A infectious pathogen lurking within California's marijuana farms is targeting cannabis plants, lying undetected for months, only to ruin a crop just as it's about to be harvested. Researchers suspect that this pathogen is present in almost all marijuana farms within the state, potentially causing billions of dollars in damage to the nation's cannabis industry.

The Hop-latent viroid, or HLVd, causes cannabis plants to wither and can decrease their yield by up to 30%. Furthermore, it reduces the concentration of THC, marijuana's primary active compound, significantly diminishing the value of the affected plants.

HLVd was first observed in cannabis through two scientific studies published in 2019, which confirmed the viroid's presence in samples from a Santa Barbara marijuana farm. It has now infected at least 90% of California's cannabis cultivations, as per a 2021 estimate. The pathogen is spreading worldwide, with a recent scientific paper designating it as the "greatest concern for cannabis" growers globally.

However, a Bay Area startup has developed a novel tool they believe will halt the pathogen's proliferation.

Oakland-based Purple City Labs introduced a new HLVd test earlier this year that can be performed on-site and provide results to marijuana farmers within a few hours. This is a significant improvement over the current methods of detecting HLVd infections, which generally involve farmers sending samples to labs and awaiting results for days or even weeks.

The company asserts that this on-site testing could be crucial in curbing the global pathogen's spread, as it enables farmers to swiftly identify infected plants.

Luke Horst, director of business development for Purple City Genetics, said, "We didn't just identify a great test that is accurate, but it's [also] easy to use and doesn't require a high level of expertise. You can take microbiology to the public and put it in their hands... It's important for people to have this type of testing."

A stealthy menace on marijuana farms​

HLVd has likely been infiltrating cannabis farms for over a decade, but initially, cultivators were unsure of what was damaging their crops. Dubbed "dudding," the affliction would only manifest towards the end of a plant's life cycle, altering its form and reducing its active compound production, such as THC, by up to 50%. This impact can devastate a crop's retail value.

HLVd's delayed symptoms make it a particularly insidious threat to contemporary cannabis farming. Farmers typically cultivate cannabis by cutting small pieces from a single plant, often referred to as the "mother," which are then used to propagate hundreds of new plants.

These mother plants are deliberately prevented from flowering, enabling them to continuously produce offspring. However, this also postpones the appearance of HLVd symptoms, allowing a single infected mother plant to quietly spread the pathogen for months without exhibiting any signs of infection.

HLVd was initially identified in hop plants, a close relative of cannabis, in the 1980s. Today, it is commonly found in hop farms, where it reduces the production of aromatic compounds used primarily to flavor beer.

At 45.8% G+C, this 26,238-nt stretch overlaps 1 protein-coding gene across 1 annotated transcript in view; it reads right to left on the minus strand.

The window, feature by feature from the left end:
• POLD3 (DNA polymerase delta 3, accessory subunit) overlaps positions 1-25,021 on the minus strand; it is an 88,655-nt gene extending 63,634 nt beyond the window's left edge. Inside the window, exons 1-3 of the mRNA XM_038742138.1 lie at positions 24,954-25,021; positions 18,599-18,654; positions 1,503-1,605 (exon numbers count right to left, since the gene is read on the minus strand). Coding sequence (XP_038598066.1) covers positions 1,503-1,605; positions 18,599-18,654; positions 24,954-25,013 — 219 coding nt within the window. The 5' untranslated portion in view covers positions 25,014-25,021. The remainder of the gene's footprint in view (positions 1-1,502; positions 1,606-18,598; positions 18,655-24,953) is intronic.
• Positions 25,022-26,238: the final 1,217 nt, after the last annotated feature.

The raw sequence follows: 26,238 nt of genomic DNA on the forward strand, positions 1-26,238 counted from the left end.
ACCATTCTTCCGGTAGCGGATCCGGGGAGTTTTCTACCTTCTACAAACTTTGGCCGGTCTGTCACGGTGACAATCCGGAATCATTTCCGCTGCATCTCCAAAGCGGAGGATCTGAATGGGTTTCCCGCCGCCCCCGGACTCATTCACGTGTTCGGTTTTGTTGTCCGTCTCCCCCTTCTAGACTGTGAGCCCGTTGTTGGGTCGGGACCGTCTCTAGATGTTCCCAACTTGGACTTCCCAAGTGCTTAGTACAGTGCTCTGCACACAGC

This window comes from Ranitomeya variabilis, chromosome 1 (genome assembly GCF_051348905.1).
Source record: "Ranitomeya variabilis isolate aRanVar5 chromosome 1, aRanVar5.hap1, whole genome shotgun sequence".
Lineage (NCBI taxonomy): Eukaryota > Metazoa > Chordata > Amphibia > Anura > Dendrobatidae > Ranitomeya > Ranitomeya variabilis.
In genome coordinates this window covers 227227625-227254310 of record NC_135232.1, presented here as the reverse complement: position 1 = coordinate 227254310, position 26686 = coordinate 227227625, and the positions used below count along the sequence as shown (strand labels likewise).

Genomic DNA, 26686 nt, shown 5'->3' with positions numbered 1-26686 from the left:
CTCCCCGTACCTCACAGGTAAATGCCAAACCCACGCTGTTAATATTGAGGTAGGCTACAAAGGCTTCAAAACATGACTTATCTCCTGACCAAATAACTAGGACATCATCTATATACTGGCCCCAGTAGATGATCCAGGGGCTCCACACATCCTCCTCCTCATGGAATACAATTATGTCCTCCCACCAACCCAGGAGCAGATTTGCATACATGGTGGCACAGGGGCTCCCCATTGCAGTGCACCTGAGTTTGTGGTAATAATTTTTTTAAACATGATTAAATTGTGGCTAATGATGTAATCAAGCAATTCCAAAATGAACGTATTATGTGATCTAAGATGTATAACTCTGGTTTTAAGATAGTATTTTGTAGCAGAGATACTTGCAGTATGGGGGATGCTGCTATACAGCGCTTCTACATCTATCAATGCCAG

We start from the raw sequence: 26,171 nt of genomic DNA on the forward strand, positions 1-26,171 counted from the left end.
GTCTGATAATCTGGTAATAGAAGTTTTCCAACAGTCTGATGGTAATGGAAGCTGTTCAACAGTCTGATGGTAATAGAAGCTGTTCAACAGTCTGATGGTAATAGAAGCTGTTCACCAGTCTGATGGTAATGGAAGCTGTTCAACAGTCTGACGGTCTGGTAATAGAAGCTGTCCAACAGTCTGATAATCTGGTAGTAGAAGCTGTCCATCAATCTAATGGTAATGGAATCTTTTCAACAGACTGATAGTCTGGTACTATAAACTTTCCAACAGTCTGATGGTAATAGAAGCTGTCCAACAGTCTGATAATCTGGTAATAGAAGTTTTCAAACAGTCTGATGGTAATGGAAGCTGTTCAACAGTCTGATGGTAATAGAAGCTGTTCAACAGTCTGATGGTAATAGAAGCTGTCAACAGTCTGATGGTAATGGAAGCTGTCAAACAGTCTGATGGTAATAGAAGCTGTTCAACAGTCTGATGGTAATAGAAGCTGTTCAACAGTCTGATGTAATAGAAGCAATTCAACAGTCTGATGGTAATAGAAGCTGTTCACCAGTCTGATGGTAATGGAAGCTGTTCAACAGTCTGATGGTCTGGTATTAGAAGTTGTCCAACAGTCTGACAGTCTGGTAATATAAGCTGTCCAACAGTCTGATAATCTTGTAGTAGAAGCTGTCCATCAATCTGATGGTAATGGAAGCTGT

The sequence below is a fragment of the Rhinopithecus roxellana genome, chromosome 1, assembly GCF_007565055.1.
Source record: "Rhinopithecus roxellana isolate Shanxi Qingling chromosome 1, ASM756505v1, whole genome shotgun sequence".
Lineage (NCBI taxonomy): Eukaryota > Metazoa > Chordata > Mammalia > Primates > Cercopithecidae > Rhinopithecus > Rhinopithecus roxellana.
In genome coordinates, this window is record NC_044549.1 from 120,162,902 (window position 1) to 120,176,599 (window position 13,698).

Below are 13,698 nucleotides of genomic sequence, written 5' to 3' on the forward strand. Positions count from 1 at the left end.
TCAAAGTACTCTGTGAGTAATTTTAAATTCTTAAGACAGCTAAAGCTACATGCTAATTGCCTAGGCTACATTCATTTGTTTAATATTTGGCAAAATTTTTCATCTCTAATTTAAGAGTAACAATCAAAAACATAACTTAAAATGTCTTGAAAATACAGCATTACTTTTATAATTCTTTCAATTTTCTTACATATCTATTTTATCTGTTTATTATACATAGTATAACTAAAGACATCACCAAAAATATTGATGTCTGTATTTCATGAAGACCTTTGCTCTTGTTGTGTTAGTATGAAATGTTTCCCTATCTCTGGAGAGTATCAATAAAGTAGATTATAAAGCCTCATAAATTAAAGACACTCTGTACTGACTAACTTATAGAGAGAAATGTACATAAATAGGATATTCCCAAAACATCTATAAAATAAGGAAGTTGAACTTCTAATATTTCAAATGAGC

By 2021, following its initial discovery in cannabis in 2019, the viral pathogen had infiltrated at least 90% of California's marijuana farms, as indicated by a survey that examined 200,000 California cannabis plants. The viroid has now extended its reach to marijuana farms worldwide, from Massachusetts to Europe.

Rapid Results Inspired by Pandemic Solutions​

Ali Bektaş, CEO of Purple City Labs and lead author on a 2019 paper identifying HLVd in cannabis, began working on an HLVd test after joining Purple City Genetics, a renowned Oakland-based cannabis nursery, in 2021. Initially hired to assist in developing new cannabis strains, Bektaş soon recognized that HLVd testing was a significant challenge for the nursery.

With hundreds of samples sent to labs each week, the nursery often faced delays of several weeks before receiving results, enabling the pathogen to spread rampantly. Bektaş, a Ph.D. holder in microbial ecology from UC Berkeley, recalled a testing method called LAMP that he had worked on during his studies and had gained popularity amid the COVID-19 pandemic. Unlike PCR tests, LAMP technology is cost-effective and can be accurately operated by almost anyone.

Bektaş believed LAMP technology could be applied to combat the viral threat to cannabis. Collaborating with the Oakland Genomics Center, he developed a straightforward LAMP test for HLVd, enabling the nursery to rapidly test thousands of plants and obtain results within hours.

Soon, other industry farms began inquiring about using the test. Bektaş explained, "We didn't develop a product to sell it. We made it to use in the nursery. But it was just perfect for this particular problem. We weren't even advertising it, but people would hear about it, and they would start asking us if they could also use it."

Now retailing the technology at $10 per test, the company has begun distributing it globally. Bektaş recently traveled to Spain to showcase the product, where he discovered HLVd in a plant during the first test. "They assumed it was going to be clean because it was in Spain. But we tested it twice, and both times it came back positive," he said.